3. Establishing a Mandatory Breach Reporting Requirement. At least seven of the pending bills would establish a mandatory breach reporting requirement for, at a minimum, a set of critical infrastructure entities, cloud service providers, managed service providers, and federal contractors. All of the proposed bills either mandate or encourage CISA to set a rapid notification period of 24 to 72 hours.

Despite increasing agreement on these points, open questions remain on a number of important items. As the various bills are debated and refined, we expect to see further guidance on the following items:

  1. The Scope of a Reportable Cyber Incident May Be Broad. Under each of the proposals for mandatory incident reporting, CISA is directed to define what constitutes a qualifying cyber incident. The bills are largely split over whether this obligation is limited to ransomware events, or would apply to a broader range of cybersecurity or resiliency incidents as defined by CISA. One proposal includes limiting language that the cyber incident be “substantial” as a result of “a substantial loss of” or “serious impact on” the “confidentiality, integrity, or availability of information system[s] or network[s],” or an operational disruption. Another lacks many of those qualifiers. A third bill specifies that the reportable incident will include “potential cybersecurity intrusion[s]” that would expand reporting to unconfirmed incidents.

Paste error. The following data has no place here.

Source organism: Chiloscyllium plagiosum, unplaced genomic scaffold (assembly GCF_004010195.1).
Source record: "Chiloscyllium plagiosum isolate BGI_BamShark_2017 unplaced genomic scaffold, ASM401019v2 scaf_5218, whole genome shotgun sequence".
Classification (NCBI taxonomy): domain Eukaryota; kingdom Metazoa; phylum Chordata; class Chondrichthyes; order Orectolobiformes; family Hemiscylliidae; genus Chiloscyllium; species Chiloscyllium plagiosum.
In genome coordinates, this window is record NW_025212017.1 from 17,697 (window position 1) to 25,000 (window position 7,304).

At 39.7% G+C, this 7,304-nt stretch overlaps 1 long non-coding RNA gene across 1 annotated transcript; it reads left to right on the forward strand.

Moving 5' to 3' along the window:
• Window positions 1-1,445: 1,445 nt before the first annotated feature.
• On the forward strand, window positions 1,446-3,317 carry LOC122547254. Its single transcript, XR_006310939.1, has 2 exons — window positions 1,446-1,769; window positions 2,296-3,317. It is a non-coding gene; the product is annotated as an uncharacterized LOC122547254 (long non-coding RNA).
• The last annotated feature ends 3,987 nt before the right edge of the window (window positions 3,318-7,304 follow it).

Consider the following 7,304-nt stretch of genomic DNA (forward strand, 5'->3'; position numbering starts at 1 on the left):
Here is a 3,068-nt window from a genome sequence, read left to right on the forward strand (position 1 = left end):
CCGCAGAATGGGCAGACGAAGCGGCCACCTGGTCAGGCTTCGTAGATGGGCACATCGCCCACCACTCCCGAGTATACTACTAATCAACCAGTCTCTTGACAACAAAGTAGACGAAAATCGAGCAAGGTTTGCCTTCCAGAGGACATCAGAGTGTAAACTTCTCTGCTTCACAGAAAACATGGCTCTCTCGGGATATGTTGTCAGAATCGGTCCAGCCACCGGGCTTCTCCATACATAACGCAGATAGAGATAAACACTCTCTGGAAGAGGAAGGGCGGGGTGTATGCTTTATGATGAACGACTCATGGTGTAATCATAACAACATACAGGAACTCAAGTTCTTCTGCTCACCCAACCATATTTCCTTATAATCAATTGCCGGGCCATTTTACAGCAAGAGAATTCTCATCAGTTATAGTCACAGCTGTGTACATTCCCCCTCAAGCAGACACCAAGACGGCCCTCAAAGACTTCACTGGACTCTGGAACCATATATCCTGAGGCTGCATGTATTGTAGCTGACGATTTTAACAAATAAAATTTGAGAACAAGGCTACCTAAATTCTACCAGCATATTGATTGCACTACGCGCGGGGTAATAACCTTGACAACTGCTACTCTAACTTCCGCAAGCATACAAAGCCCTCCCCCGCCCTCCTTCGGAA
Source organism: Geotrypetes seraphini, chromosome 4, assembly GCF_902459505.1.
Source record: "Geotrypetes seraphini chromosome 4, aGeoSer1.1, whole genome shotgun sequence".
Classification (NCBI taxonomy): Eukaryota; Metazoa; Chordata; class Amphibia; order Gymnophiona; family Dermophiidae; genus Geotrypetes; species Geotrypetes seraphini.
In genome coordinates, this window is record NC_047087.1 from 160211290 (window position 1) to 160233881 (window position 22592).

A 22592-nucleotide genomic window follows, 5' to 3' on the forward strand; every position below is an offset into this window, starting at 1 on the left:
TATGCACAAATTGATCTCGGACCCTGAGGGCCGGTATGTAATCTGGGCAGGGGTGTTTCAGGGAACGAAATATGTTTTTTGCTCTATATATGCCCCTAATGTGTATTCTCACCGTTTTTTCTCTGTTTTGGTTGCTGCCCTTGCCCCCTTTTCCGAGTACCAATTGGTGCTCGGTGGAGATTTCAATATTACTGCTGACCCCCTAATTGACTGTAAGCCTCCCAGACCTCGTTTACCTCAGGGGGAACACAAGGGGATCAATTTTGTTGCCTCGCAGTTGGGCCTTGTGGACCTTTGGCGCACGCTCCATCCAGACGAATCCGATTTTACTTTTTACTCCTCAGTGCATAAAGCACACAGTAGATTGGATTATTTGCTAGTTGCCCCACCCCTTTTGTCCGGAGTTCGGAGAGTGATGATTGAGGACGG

2. Increased Scrutiny on Ransom Payments. While Congress continues to mull the possibility of banning the payment of ransom demands altogether, its recent legislative proposals include clear deterrence mechanisms. Each of 2875, S. 2943, H.R. 5501, S. 2926, and S. 2666 have mandatory 24-48 hour ransom payment reporting requirements (that in one case applies only to critical infrastructure entities, and in the other cases applies to all entities engaging in interstate commerce or that receive federal funds), with a range of confidential and public information sharing and reporting provisions. Under other bills, CISA could propose similar reporting requirements during rulemaking.